5). Start & end the meeting on time: wasted time costs money and more, so be sure to start your meeting on time. Be sure to end the meeting on time, too.

6). Unplug: it might be a good idea to have everyone to turn off their smartphones and laptops. While this may cause some resentment, it will also encourage active listening and participation during the meeting. Everyone will focus on what’s being said, rather than surfing the Internet, checking emails and/or texting.

8). Keep the meeting small: limit the people invited to the meeting to only those who are necessary for the specific project. This way, you maximize the time used for discussion by keeping it on topic with those who need to hear the details. The others not needed in the meeting can continue to work and get things done.

9). Keep the focus: stay focused on the agenda and the meeting’s objectives. It’s easy to become diverted during a meeting, especially with entertaining stories. Staying on focus helps you get the work done in the shortest time possible, without losing time on tangents and funny/interesting tales. Keep these stories for breaks and other gatherings!

10). Use minutes from the last meeting: it can be helpful to use the minutes from the last meeting, if you have a recurring that recurs on a regular basis. This ensures that the action points from the last meeting have been achieved, or if not, then can be used for a course reset. Use the minutes to keep your team on the right path and moving forward.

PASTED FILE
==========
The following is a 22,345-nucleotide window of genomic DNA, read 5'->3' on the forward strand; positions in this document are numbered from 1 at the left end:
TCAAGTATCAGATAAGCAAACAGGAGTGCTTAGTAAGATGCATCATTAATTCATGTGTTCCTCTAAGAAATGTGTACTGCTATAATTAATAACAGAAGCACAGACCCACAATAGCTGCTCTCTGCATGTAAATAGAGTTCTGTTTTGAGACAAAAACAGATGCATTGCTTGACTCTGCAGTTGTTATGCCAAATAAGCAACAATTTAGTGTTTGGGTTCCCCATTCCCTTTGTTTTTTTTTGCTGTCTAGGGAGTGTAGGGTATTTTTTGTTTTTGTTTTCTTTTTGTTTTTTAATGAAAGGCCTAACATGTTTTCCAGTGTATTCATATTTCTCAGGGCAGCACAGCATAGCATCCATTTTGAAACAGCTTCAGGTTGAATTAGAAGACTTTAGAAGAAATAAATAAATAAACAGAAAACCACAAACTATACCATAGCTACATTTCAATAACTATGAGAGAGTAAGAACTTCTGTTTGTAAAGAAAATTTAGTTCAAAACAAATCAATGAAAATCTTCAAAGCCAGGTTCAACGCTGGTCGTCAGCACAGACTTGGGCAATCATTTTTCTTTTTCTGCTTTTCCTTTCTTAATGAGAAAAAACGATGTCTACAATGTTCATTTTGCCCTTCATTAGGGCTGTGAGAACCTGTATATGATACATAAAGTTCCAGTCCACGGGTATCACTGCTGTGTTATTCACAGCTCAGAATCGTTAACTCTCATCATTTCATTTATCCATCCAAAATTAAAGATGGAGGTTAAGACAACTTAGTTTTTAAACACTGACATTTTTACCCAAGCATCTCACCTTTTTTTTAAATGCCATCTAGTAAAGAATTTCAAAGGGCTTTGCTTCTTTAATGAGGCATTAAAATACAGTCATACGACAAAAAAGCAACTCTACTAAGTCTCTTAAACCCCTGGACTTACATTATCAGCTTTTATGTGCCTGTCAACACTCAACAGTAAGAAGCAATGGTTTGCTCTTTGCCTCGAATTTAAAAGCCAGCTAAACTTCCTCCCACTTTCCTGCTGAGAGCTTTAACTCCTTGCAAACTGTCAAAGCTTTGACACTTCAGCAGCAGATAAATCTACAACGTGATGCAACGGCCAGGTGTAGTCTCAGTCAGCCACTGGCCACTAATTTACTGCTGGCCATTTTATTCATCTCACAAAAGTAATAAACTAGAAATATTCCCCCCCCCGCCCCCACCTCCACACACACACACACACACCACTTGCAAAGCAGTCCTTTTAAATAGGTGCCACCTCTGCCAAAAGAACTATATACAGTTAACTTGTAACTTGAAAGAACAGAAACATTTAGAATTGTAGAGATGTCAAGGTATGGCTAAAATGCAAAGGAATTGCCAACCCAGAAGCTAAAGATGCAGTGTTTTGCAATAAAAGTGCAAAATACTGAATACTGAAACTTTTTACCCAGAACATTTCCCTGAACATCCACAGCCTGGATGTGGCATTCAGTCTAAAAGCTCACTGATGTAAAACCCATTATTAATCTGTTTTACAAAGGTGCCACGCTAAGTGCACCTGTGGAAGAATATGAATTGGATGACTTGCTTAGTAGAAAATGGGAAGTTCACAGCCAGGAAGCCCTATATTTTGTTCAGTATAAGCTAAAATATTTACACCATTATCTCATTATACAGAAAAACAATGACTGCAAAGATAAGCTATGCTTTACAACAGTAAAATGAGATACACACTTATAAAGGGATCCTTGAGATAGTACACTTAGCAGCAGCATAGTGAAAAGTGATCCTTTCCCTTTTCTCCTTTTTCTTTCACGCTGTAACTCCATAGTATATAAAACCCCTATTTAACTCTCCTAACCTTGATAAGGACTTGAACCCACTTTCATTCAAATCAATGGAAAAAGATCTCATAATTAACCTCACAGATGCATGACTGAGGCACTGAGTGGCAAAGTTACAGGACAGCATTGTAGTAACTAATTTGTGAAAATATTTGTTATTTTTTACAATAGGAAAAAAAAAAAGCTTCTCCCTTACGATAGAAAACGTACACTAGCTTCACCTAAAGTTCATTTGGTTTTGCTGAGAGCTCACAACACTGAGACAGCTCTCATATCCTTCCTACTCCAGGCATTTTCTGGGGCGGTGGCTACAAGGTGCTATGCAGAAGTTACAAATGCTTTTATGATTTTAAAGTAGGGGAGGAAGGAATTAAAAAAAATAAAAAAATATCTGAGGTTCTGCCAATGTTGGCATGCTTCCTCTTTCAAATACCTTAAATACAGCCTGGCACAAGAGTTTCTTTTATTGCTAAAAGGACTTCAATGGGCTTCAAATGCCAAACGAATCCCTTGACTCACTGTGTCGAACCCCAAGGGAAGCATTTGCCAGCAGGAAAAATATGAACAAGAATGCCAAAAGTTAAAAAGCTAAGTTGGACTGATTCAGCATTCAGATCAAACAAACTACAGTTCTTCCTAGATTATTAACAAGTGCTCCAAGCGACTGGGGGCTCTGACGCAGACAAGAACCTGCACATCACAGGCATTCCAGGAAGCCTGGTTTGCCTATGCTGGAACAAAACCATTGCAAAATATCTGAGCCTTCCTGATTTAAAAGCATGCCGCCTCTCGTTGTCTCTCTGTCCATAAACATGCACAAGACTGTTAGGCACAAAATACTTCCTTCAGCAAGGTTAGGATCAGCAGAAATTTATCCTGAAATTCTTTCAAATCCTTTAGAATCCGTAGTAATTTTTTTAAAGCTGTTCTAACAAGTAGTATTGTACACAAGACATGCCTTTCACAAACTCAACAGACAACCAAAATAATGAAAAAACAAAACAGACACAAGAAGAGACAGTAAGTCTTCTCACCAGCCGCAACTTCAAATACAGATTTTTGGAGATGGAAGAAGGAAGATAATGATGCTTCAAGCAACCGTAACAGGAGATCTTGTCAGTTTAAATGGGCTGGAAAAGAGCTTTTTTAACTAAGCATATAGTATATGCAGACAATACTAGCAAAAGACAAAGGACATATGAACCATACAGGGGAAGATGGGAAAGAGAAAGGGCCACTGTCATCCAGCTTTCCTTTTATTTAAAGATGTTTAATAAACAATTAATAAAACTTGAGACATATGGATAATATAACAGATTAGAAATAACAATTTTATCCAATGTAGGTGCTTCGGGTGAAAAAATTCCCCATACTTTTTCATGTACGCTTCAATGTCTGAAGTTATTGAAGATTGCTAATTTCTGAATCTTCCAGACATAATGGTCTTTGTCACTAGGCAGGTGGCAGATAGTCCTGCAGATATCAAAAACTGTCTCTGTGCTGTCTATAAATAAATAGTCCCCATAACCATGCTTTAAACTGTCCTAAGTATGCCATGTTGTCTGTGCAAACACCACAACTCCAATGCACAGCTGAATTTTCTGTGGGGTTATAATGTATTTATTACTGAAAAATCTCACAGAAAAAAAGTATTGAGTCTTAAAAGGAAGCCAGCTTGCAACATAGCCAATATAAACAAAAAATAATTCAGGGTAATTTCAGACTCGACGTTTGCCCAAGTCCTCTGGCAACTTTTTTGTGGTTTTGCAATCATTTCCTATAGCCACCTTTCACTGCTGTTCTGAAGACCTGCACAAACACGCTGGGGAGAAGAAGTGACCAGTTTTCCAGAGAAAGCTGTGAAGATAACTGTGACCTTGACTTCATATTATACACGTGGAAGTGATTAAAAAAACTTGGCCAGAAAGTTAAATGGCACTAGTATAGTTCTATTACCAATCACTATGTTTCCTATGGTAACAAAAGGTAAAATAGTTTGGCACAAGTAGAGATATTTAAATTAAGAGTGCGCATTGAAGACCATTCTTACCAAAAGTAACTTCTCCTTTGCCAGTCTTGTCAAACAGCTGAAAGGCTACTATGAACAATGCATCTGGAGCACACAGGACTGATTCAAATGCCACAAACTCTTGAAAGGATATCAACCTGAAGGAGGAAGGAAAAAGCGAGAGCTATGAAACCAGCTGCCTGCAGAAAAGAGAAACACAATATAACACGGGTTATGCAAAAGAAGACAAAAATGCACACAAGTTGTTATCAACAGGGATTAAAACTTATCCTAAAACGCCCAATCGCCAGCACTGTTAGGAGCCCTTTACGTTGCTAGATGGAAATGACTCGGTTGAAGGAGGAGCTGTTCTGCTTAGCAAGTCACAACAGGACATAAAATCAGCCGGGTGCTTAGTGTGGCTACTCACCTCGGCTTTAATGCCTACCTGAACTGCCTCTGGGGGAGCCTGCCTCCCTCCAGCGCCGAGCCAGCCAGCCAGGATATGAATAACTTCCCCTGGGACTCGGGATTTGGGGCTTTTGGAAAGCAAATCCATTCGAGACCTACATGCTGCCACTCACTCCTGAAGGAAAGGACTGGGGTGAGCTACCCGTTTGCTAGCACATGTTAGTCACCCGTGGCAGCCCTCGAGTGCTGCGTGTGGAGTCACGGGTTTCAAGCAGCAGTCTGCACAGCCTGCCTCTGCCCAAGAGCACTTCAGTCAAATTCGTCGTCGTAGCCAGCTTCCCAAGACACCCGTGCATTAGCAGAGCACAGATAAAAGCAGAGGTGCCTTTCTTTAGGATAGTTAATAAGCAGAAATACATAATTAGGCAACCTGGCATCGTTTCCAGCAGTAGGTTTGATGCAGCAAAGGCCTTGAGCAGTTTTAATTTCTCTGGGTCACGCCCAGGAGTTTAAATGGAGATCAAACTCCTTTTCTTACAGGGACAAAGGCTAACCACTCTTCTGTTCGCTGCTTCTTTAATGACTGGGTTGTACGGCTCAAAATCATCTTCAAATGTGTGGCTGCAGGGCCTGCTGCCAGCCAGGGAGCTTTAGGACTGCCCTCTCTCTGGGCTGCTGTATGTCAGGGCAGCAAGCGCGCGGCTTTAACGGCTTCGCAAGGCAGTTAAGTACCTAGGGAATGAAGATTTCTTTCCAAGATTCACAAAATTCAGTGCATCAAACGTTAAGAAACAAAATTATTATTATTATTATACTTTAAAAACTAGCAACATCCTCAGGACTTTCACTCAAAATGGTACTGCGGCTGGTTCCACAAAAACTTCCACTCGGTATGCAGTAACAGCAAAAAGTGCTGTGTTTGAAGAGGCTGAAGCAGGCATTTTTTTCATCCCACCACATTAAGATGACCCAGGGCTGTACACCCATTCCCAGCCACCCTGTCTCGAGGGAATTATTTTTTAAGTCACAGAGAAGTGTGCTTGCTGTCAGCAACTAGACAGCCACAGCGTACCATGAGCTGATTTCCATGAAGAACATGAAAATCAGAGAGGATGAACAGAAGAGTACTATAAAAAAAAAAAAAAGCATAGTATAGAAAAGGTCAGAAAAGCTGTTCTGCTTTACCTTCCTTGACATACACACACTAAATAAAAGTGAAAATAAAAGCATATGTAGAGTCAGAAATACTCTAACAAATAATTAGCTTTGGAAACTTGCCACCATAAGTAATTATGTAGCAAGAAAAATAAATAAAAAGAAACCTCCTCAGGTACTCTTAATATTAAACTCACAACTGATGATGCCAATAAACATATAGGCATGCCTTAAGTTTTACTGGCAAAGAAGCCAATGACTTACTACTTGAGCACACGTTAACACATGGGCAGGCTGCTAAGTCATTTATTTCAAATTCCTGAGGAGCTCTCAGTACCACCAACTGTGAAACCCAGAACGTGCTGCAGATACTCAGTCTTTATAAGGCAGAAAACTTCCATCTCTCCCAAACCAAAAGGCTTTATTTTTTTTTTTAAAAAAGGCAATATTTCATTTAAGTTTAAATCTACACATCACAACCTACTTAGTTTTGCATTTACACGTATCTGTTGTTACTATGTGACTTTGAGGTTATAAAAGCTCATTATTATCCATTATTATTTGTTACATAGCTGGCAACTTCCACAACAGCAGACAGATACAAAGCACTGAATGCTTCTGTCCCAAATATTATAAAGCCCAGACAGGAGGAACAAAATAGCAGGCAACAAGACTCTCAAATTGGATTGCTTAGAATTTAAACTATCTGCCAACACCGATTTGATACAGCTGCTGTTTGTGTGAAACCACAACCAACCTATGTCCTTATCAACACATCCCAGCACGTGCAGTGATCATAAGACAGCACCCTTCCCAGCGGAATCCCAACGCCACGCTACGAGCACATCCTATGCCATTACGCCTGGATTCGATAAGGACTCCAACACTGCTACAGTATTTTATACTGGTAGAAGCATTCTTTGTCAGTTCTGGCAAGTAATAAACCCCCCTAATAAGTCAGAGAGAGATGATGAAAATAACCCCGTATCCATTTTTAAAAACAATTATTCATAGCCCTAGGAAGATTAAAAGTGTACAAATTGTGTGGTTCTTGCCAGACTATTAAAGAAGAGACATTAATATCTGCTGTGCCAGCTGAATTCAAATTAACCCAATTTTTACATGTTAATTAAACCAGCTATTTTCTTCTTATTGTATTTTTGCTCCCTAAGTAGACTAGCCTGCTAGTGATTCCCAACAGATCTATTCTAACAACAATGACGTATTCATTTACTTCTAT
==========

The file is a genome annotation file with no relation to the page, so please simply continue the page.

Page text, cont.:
11). Be prepared: make sure that all meeting materials are ready. Will you need a projector? Is your PowerPoint presentation finished and the slides in order? Will any other equipment be necessary? Be sure everything is ready and in order, including any handouts and other materials for attendees. And don’t forget to make sure all equipment is in good working order well ahead of the meeting. It can be embarrassing to be caught unprepared. Not only that, but it can give your clients and others a negative impression of your business if you’re not properly prepared for the meeting.

12). Have the correct number of documents: make sure you have an attendee count and prepare the correct number of documents ahead of the meeting. Nothing is worse than coming up short-handed when it’s time to pass out critical reports and other documents. Try this get this done a day or so ahead of the meeting, in case you have last-minute attendees coming. It’s also not a good idea to get this done only a few minutes before the meeting—you could run into printer problems, etc. Be prepared with the right number of documents well ahead of the meeting.